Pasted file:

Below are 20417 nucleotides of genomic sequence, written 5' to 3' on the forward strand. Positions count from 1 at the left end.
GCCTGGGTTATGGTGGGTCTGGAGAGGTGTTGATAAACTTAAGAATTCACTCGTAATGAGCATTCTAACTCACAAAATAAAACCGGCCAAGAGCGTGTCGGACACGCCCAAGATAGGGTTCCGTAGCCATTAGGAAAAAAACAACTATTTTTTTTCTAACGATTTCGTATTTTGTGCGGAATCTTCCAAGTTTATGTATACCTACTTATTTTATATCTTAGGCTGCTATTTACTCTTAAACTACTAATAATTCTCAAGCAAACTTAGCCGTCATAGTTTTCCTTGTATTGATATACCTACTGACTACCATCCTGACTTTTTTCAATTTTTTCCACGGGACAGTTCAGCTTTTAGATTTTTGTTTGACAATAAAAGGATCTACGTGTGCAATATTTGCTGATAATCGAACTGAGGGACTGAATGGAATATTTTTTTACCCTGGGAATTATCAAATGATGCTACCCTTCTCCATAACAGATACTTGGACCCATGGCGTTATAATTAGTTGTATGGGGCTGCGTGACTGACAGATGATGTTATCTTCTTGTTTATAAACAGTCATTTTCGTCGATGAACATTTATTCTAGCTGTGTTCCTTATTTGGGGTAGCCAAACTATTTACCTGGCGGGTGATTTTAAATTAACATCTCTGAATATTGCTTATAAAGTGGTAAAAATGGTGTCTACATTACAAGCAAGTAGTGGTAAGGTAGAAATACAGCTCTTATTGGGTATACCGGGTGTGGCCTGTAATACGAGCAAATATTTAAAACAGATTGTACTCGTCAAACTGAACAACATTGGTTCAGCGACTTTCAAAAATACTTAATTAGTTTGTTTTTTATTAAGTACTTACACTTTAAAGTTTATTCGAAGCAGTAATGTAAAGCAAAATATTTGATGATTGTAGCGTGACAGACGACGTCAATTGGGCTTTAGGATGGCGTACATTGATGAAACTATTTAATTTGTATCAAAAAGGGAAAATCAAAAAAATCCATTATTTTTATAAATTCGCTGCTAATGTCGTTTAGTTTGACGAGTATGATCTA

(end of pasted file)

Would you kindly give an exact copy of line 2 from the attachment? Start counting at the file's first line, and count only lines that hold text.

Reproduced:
GCCTGGGTTATGGTGGGTCTGGAGAGGTGTTGATAAACTTAAGAATTCACTCGTAATGAGCATTCTAACTCACAAAATAAAACCGGCCAAGAGCGTGTCGGACACGCCCAAGATAGGGTTCCGTAGCCATTAGGAAAAAAACAACTATTTTTTTTCTAACGATTTCGTATTTTGTGCGGAATCTTCCAAGTTTATGTATACCTACTTATTTTATATCTTAGGCTGCTATTTACTCTTAAACTACTAATAATTCTCAAGCAAACTTAGCCGTCATAGTTTTCCTTGTATTGATATACCTACTGACTACCATCCTGACTTTTTTCAATTTTTTCCACGGGACAGTTCAGCTTTTAGATTTTTGTTTGACAATAAAAGGATCTACGTGTGCAATATTTGCTGATAATCGAACTGAGGGACTGAATGGAATATTTTTTTACCCTGGGAATTATCAAATGATGCTACCCTTCTCCATAACAGATACTTGGACCCATGGCGTTATAATTAGTTGTATGGGGCTGCGTGACTGACAGATGATGTTATCTTCTTGTTTATAAACAGTCATTTTCGTCGATGAACATTTATTCTAGCTGTGTTCCTTATTTGGGGTAGCCAAACTATTTACCTGGCGGGTGATTTTAAATTAACATCTCTGAATATTGCTTATAAAGTGGTAAAAATGGTGTCTACATTACAAGCAAGTAGTGGTAAGGTAGAAATACAGCTCTTATTGGGTATACCGGGTGTGGCCTGTAATACGAGCAAATATTTAAAACAGATTGTACTCGTCAAACTGAACAACATTGGTTCAGCGACTTTCAAAAATACTTAATTAGTTTGTTTTTTATTAAGTACTTACACTTTAAAGTTTATTCGAAGCAGTAATGTAAAGCAAAATATTTGATGATTGTAGCGTGACAGACGACGTCAATTGGGCTTTAGGATGGCGTACATTGATGAAACTATTTAATTTGTATCAAAAAGGGAAAATCAAAAAAATCCATTATTTTTATAAATTCGCTGCTAATGTCGTTTAGTTTGACGAGTATGATCTA